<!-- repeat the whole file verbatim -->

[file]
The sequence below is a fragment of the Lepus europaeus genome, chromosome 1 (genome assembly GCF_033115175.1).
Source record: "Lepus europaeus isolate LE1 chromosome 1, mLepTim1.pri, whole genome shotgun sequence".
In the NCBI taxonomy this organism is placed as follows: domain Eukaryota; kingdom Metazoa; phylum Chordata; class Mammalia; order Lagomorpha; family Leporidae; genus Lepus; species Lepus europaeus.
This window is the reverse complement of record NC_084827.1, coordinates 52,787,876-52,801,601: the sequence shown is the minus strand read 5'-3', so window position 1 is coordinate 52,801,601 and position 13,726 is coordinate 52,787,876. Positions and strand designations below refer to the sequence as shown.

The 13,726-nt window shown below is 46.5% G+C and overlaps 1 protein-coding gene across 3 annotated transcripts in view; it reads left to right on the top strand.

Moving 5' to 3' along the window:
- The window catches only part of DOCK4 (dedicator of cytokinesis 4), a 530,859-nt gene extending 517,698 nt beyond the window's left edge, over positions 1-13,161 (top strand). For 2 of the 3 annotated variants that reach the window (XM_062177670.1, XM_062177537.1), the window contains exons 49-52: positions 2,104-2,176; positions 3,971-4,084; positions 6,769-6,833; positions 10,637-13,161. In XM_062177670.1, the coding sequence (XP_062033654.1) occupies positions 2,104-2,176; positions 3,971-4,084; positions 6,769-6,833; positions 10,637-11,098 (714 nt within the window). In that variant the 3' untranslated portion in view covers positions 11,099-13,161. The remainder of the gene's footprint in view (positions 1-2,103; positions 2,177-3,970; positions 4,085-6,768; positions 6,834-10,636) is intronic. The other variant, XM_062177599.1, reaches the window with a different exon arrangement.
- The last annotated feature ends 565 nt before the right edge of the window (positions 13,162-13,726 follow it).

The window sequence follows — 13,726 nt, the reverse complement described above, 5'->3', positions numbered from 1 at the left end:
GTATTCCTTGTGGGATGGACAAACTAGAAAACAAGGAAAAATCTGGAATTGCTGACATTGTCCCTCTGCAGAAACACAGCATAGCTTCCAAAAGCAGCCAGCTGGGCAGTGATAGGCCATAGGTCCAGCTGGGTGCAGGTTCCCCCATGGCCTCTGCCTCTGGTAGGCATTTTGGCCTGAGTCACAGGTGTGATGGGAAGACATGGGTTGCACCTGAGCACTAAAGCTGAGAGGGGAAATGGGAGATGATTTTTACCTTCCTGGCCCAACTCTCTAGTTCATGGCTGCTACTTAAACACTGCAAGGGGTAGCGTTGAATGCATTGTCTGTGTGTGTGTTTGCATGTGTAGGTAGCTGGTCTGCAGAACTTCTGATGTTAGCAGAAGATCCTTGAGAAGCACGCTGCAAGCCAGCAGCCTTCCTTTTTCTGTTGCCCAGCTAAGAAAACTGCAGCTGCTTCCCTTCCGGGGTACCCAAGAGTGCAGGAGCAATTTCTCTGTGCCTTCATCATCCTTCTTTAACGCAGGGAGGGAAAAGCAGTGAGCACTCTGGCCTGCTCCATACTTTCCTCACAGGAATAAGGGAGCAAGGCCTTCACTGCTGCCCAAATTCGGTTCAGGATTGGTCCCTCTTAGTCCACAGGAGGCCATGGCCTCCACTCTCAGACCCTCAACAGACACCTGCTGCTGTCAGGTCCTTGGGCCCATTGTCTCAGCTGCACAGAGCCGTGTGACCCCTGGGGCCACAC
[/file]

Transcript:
The sequence below is a fragment of the Lepus europaeus genome, chromosome 1 (genome assembly GCF_033115175.1).
Source record: "Lepus europaeus isolate LE1 chromosome 1, mLepTim1.pri, whole genome shotgun sequence".
In the NCBI taxonomy this organism is placed as follows: domain Eukaryota; kingdom Metazoa; phylum Chordata; class Mammalia; order Lagomorpha; family Leporidae; genus Lepus; species Lepus europaeus.
This window is the reverse complement of record NC_084827.1, coordinates 52,787,876-52,801,601: the sequence shown is the minus strand read 5'-3', so window position 1 is coordinate 52,801,601 and position 13,726 is coordinate 52,787,876. Positions and strand designations below refer to the sequence as shown.

The 13,726-nt window shown below is 46.5% G+C and overlaps 1 protein-coding gene across 3 annotated transcripts in view; it reads left to right on the top strand.

Moving 5' to 3' along the window:
- The window catches only part of DOCK4 (dedicator of cytokinesis 4), a 530,859-nt gene extending 517,698 nt beyond the window's left edge, over positions 1-13,161 (top strand). For 2 of the 3 annotated variants that reach the window (XM_062177670.1, XM_062177537.1), the window contains exons 49-52: positions 2,104-2,176; positions 3,971-4,084; positions 6,769-6,833; positions 10,637-13,161. In XM_062177670.1, the coding sequence (XP_062033654.1) occupies positions 2,104-2,176; positions 3,971-4,084; positions 6,769-6,833; positions 10,637-11,098 (714 nt within the window). In that variant the 3' untranslated portion in view covers positions 11,099-13,161. The remainder of the gene's footprint in view (positions 1-2,103; positions 2,177-3,970; positions 4,085-6,768; positions 6,834-10,636) is intronic. The other variant, XM_062177599.1, reaches the window with a different exon arrangement.
- The last annotated feature ends 565 nt before the right edge of the window (positions 13,162-13,726 follow it).

The window sequence follows — 13,726 nt, the reverse complement described above, 5'->3', positions numbered from 1 at the left end:
GTATTCCTTGTGGGATGGACAAACTAGAAAACAAGGAAAAATCTGGAATTGCTGACATTGTCCCTCTGCAGAAACACAGCATAGCTTCCAAAAGCAGCCAGCTGGGCAGTGATAGGCCATAGGTCCAGCTGGGTGCAGGTTCCCCCATGGCCTCTGCCTCTGGTAGGCATTTTGGCCTGAGTCACAGGTGTGATGGGAAGACATGGGTTGCACCTGAGCACTAAAGCTGAGAGGGGAAATGGGAGATGATTTTTACCTTCCTGGCCCAACTCTCTAGTTCATGGCTGCTACTTAAACACTGCAAGGGGTAGCGTTGAATGCATTGTCTGTGTGTGTGTTTGCATGTGTAGGTAGCTGGTCTGCAGAACTTCTGATGTTAGCAGAAGATCCTTGAGAAGCACGCTGCAAGCCAGCAGCCTTCCTTTTTCTGTTGCCCAGCTAAGAAAACTGCAGCTGCTTCCCTTCCGGGGTACCCAAGAGTGCAGGAGCAATTTCTCTGTGCCTTCATCATCCTTCTTTAACGCAGGGAGGGAAAAGCAGTGAGCACTCTGGCCTGCTCCATACTTTCCTCACAGGAATAAGGGAGCAAGGCCTTCACTGCTGCCCAAATTCGGTTCAGGATTGGTCCCTCTTAGTCCACAGGAGGCCATGGCCTCCACTCTCAGACCCTCAACAGACACCTGCTGCTGTCAGGTCCTTGGGCCCATTGTCTCAGCTGCACAGAGCCGTGTGACCCCTGGGGCCACAC